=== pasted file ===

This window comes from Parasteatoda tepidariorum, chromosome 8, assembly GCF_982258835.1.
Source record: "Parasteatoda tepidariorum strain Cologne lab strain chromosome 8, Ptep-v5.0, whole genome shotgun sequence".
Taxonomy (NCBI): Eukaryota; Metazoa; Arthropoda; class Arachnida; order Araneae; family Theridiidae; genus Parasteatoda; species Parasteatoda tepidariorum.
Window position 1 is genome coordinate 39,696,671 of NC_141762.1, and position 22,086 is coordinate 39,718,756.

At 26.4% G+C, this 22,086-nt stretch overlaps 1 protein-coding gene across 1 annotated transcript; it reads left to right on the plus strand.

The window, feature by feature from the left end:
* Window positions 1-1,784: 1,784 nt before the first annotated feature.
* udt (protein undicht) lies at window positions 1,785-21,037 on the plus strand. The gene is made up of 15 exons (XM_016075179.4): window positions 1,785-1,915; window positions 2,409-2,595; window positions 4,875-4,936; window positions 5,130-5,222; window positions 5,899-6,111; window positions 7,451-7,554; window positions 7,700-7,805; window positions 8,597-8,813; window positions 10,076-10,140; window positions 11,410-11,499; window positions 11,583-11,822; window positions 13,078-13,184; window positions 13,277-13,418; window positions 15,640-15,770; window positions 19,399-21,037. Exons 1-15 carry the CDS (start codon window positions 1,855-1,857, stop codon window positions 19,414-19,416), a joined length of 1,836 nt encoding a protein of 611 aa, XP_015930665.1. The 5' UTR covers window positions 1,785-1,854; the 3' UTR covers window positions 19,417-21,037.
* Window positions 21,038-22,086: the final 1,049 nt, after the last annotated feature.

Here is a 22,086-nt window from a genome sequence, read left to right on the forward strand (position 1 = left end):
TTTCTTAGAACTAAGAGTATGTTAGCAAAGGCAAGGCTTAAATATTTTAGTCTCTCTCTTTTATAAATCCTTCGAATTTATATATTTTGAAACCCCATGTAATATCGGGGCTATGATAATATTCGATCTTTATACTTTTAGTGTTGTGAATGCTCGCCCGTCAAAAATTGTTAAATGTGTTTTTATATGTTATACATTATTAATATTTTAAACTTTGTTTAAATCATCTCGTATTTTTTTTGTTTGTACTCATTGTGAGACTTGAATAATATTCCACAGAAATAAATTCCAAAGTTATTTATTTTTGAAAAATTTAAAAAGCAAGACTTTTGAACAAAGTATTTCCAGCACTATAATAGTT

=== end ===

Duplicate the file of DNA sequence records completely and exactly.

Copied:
This window comes from Parasteatoda tepidariorum, chromosome 8, assembly GCF_982258835.1.
Source record: "Parasteatoda tepidariorum strain Cologne lab strain chromosome 8, Ptep-v5.0, whole genome shotgun sequence".
Taxonomy (NCBI): Eukaryota; Metazoa; Arthropoda; class Arachnida; order Araneae; family Theridiidae; genus Parasteatoda; species Parasteatoda tepidariorum.
Window position 1 is genome coordinate 39,696,671 of NC_141762.1, and position 22,086 is coordinate 39,718,756.

At 26.4% G+C, this 22,086-nt stretch overlaps 1 protein-coding gene across 1 annotated transcript; it reads left to right on the plus strand.

The window, feature by feature from the left end:
* Window positions 1-1,784: 1,784 nt before the first annotated feature.
* udt (protein undicht) lies at window positions 1,785-21,037 on the plus strand. The gene is made up of 15 exons (XM_016075179.4): window positions 1,785-1,915; window positions 2,409-2,595; window positions 4,875-4,936; window positions 5,130-5,222; window positions 5,899-6,111; window positions 7,451-7,554; window positions 7,700-7,805; window positions 8,597-8,813; window positions 10,076-10,140; window positions 11,410-11,499; window positions 11,583-11,822; window positions 13,078-13,184; window positions 13,277-13,418; window positions 15,640-15,770; window positions 19,399-21,037. Exons 1-15 carry the CDS (start codon window positions 1,855-1,857, stop codon window positions 19,414-19,416), a joined length of 1,836 nt encoding a protein of 611 aa, XP_015930665.1. The 5' UTR covers window positions 1,785-1,854; the 3' UTR covers window positions 19,417-21,037.
* Window positions 21,038-22,086: the final 1,049 nt, after the last annotated feature.

Here is a 22,086-nt window from a genome sequence, read left to right on the forward strand (position 1 = left end):
TTTCTTAGAACTAAGAGTATGTTAGCAAAGGCAAGGCTTAAATATTTTAGTCTCTCTCTTTTATAAATCCTTCGAATTTATATATTTTGAAACCCCATGTAATATCGGGGCTATGATAATATTCGATCTTTATACTTTTAGTGTTGTGAATGCTCGCCCGTCAAAAATTGTTAAATGTGTTTTTATATGTTATACATTATTAATATTTTAAACTTTGTTTAAATCATCTCGTATTTTTTTTGTTTGTACTCATTGTGAGACTTGAATAATATTCCACAGAAATAAATTCCAAAGTTATTTATTTTTGAAAAATTTAAAAAGCAAGACTTTTGAACAAAGTATTTCCAGCACTATAATAGTT